Growing up, Micaela Hornstein didn’t have a competitive soccer leagues to drive her interest in the sport.
Following in the footsteps of her older brother and sister to play the sport in Indiana, she joined Carmel United as a 14-year-old and endured a two-hour round trip commute to pursue playing at the higher level.
Now, playing for FC Tucson, she enjoys being part of a team that provides that model to follow that she didn’t have.
“We have a lot of support from the community,” Hornstein said. “Giving the younger girls and boys the opportunity to watch our games and to be a positive role model for them is huge and such a big opportunity.”
The Indianapolis native played NCAA Division I soccer at Morehead State University in Kentucky. She was a starter all four years, helping the team to two Ohio Valley Conference regular season and conference tournament championships.
Following her undergraduate career, she moved back to the Indianapolis area to attend the University of Indianapolis, where she earned her Doctorate in Physical Therapy. She was the assistant coach for the women’s soccer team while studying for her doctorate.
Hornstein moved to Arizona after her schooling and continued playing soccer recreationally in town with co-ed and women’s teams. She met Kelly Pierce, FC Tucson’s head coach, who encouraged her to tryout.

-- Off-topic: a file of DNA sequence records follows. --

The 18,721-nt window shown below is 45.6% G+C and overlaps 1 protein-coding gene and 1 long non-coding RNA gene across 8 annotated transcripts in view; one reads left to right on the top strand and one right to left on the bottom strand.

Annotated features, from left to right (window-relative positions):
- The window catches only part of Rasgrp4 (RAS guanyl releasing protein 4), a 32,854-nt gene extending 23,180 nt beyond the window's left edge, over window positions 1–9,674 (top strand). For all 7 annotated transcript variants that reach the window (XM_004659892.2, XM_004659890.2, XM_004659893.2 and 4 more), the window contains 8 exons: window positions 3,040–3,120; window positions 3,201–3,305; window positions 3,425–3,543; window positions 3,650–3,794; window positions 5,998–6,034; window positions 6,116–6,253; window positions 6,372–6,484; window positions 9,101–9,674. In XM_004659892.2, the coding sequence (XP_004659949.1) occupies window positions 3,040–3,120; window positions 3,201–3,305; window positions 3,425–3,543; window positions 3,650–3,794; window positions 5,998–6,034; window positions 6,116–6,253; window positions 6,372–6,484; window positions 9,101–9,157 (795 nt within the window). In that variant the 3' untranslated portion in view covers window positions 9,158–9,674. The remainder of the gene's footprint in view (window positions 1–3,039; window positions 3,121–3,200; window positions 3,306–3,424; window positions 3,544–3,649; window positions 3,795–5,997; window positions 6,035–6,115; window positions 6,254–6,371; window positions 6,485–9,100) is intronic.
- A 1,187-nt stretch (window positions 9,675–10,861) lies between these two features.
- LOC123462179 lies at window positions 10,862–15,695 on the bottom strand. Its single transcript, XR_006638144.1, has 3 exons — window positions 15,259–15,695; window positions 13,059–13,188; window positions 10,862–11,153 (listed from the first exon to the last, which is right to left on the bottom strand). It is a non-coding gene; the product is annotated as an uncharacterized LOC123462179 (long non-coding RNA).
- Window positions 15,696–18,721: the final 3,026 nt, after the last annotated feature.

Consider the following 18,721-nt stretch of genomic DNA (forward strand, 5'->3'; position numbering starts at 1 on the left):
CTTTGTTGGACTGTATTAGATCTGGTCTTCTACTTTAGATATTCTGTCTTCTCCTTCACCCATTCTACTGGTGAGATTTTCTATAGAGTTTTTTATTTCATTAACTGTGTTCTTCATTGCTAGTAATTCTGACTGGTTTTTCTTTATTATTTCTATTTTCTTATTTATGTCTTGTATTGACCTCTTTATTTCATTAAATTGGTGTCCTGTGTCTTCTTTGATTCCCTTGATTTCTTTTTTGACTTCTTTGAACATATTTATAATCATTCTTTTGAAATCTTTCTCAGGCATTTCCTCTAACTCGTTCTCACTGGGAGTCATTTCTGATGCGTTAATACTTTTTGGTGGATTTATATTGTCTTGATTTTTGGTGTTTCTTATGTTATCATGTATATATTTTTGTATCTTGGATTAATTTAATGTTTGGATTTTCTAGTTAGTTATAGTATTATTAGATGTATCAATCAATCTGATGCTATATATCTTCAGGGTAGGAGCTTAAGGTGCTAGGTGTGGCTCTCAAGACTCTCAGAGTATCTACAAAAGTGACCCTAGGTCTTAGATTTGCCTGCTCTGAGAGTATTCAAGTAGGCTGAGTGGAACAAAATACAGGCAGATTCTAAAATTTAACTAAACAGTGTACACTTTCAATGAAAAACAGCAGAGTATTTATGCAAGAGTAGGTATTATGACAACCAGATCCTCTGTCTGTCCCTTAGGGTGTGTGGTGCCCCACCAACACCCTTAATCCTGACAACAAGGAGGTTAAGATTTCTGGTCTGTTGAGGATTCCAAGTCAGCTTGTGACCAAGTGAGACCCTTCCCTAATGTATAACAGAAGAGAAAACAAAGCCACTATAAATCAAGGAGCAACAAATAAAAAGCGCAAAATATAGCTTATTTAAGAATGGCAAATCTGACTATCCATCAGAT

“I wanted to try something new and move west,” said Hornstein. “Arizona was a good combination of the outdoors lifestyle, the sun, and the cost of living was doable. Once I got here, I found a great soccer community.”
Hornstein owns a private concierge physical therapy business. She specializes in the neuromuscular system, helping clients regain their independence and get readjusted at home after suffering from strokes, brain injuries or spinal cord injuries.
She featured in a pair of games last season while simultaneously training for an ultramarathon.
This season, Hornstein aims to help the club win the Desert Conference again and return to the WPSL playoffs.
“I’m really looking forward to getting back together and pushing each other to be our best,” Hornstein said. “Working together as a unit each day, at each practice, each game and cultivating a positive community together really be our best is the most important thing.”